2015 Hyundai Genesis Sedan

2015 Hyundai Genesis Sedan 2015 Hyundai Genesis Sedan
Prototype Drive

Hyundai’s ambitious 2009 Genesis sedan targeted top-tier luxury brands but landed alongside the Chrysler 300. Falling short of the lofty goal was hardly a failure, though. Packed with features and convincingly upscale, the Genesis lacked only the chassis refinement of the established German and Japanese luxury competition. With rear-wheel drive and a near-$40,000 price, the Genesis proved Hyundai could play in a new arena, and the simple fact that it wasn’t a sales flop, a marketing debacle, or a dynamic embarrassment was license for Hyundai to refine the original formula into a better second-generation Genesis.

It’s that second attempt at cracking the luxury market that has brought us to South Korea, where it quickly becomes clear that the 2015 Hyundai Genesis, code name DH, is just as big a deal for the determined Koreans as was the first car. Hyundai flew us 6600 miles to Seoul and bused us another two-and-a-half hours to drive fewer than 10 miles in the confines of the Namyang R&D center. Our driving impressions might be limited, but there’s no lack of evidence of Hyundai’s shifting mind-set. The new-generation car clearly has BMW in its crosshairs.

Steely Good Looks

If you can get past the blunt front end, the Genesis possesses the handsome proportions of a proper sports sedan. The new model is 0.2 inch longer, and the wheelbase has grown by three inches. With the A-pillars largely unmoved, the extra stretch between the wheels gives the impression of a longer hood while allowing for the trendy sloping roofline. Hyundai calls the Genesis’s new style Fluidic Sculpture 2.0, although any connection to the Sonata’s original Fluidic Sculpture design language is lost on us. Not that we’re complaining. We prefer this Genesis’s cleaner, more-subtle lines and tasteful brushed-aluminum accents—you won’t find a lick of chrome inside or out—even if it isn’t as beautiful or resolved as an Audi.

Beneath the skin, the structure consists of more ultra-high-strength steel than mild steel, a point that Hyundai emphasized by dr’iving a Genesis into a wall at 35 mph while we watched. Although its preponderance of ultra-high-strength steel is high for any car in the industry, the Genesis doesn't use aluminum for a single body panel or structural component. Consequently, the Genesis bucks the trend of slimmer Hyundais and swells by roughly 130 pounds compared with its predecessor. And that’s before you add in the weight of the new, optional all-wheel drive. The system, known as HTRAC, was developed in conjunction with Canadian supplier Magna and uses a baseline front-to-rear torque split of 40/60 percent. HTRAC has a wide bandwidth and can send up to 90 percent to the front wheels in slip conditions or as much as 100 percent to the rears at high speeds.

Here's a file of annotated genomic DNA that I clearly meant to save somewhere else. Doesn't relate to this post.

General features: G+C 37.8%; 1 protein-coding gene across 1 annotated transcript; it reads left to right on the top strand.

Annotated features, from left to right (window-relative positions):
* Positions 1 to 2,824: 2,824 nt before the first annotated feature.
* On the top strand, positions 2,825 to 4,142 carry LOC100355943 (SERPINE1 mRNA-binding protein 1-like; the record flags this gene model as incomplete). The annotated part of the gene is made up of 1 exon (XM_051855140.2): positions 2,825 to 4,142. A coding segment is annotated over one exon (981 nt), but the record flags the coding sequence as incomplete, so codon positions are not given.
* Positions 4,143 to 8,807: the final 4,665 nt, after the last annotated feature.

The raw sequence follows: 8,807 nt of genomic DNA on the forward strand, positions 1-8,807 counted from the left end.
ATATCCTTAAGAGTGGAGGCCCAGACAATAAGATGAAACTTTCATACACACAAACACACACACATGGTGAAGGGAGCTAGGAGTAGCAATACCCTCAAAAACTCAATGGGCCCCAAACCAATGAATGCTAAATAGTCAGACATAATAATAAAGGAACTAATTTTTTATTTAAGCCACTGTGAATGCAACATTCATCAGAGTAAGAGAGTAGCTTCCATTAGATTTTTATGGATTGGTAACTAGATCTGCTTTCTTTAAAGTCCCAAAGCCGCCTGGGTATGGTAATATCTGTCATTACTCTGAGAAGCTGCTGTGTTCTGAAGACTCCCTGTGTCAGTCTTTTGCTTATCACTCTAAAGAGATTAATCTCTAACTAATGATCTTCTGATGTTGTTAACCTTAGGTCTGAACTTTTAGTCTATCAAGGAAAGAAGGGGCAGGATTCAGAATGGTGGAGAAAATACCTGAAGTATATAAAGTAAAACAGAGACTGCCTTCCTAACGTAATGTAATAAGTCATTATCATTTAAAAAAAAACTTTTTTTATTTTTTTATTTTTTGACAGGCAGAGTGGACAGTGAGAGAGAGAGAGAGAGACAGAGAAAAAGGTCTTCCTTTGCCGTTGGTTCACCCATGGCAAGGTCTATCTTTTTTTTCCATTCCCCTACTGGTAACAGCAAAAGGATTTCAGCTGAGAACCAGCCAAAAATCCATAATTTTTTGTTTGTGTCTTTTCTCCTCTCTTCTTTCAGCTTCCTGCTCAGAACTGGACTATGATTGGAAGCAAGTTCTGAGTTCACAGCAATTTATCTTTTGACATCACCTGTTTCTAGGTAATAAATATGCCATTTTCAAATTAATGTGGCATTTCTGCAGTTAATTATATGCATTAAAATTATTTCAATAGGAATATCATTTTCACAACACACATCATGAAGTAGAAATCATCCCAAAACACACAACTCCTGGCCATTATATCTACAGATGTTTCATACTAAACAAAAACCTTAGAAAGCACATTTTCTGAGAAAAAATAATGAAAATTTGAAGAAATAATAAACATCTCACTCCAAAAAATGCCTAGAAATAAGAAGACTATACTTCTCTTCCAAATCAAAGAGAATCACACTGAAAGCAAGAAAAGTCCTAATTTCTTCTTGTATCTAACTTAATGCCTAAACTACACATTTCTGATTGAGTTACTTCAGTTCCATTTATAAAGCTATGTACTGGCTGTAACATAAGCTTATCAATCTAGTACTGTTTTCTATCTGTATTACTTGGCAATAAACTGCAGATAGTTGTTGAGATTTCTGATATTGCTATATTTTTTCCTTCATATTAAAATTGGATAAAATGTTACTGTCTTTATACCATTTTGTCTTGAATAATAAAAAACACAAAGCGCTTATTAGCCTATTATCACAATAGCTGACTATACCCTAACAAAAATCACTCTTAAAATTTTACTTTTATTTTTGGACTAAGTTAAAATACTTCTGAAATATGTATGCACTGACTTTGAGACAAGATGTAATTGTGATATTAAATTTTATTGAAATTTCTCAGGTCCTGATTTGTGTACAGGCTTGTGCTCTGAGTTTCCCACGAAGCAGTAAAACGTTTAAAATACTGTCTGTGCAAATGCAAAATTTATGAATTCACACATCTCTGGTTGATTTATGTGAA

Focused on Fundamentals

As in the outgoing model, the new Genesis offers the choice of a 3.8-liter V-6 or a 5.0-liter V-8, each paired with Hyundai’s home-grown eight-speed automatic. Outputs haven’t been confirmed, but don’t expect significant changes from the current ratings of 333 and 429 horsepower. There is no engine stop-start system, and Hyundai has no plans to offer a four-cylinder or diesel as the Germans do, so the new Genesis isn’t likely to be substantially more efficient. That’s a reminder that Hyundai is plenty busy trying to dial in fundamentals like handling and ride quality.

Even as the luster wears off some vehicles wearing the Bavarian roundel, the Koreans have plenty of polishing to do if they’re going to achieve dynamic parity with BMW. Engineers note they made the obligatory pilgrimage to Germany’s Nürburgring Nordschleife with the new Genesis, as if a passport stamp qualifies for membership in the exclusive ranks of honest sports sedans. Our condensed test drive suggests Hyundai has made strides, but the Genesis still isn’t a serious threat to the Audi and BMW establishment. The Genesis’s adaptive dampers now can be controlled independently side to side to firm up the outboard shocks and soften the inside units in corners, yet we experienced ample body roll on Hyundai’s handling track. A midcorner wrinkle in the asphalt course also set the rear end wallowing in a distinctly unsporty manner.

The outgoing car’s hydraulically assisted steering has been replaced by an electric power-steering setup working through a variable-ratio rack. Notably, this is Hyundai’s first use of a rack-mounted assist motor, as opposed to a column-mounted unit that increases the inertia and friction in the linkage and saps steering feel. We were pleasantly surprised by a helm that’s more linear and less rubbery than those of the previous Genesis and other electrically assisted Hyundais. Yet the greatest boon to handling might be the lower H-point of the front seats; piloting a Genesis now feels like driving a car rather than a crossover.

Our chief complaint with the outgoing car had more to do with comfort than cornering behavior. The old Genesis was crippled by limited rear-wheel travel that led to stilted impacts over expansion joints and potholes. We’re told engineers have addressed this problem by sacrificing some trunk space to reposition the dampers, but our drive offered no opportunity to experience impact absorption, so we’ll have to wait for a longer drive to pass judgment there.

Practice Makes Perfect

There’s no shortage of ambition at Hyundai, but we can’t shake the feeling that its engineers still operate under a belief that luxury and sport are boxes to be checked, not experiences to be crafted. Those who succeed in this segment know it takes a practiced, talented team to perfect the integration and execution that make a good sports sedan. Hyundai might not have the know-how to threaten the BMW 5-series just yet, but this new Genesis is precisely the kind of experience that moves the Koreans one step closer to their goal.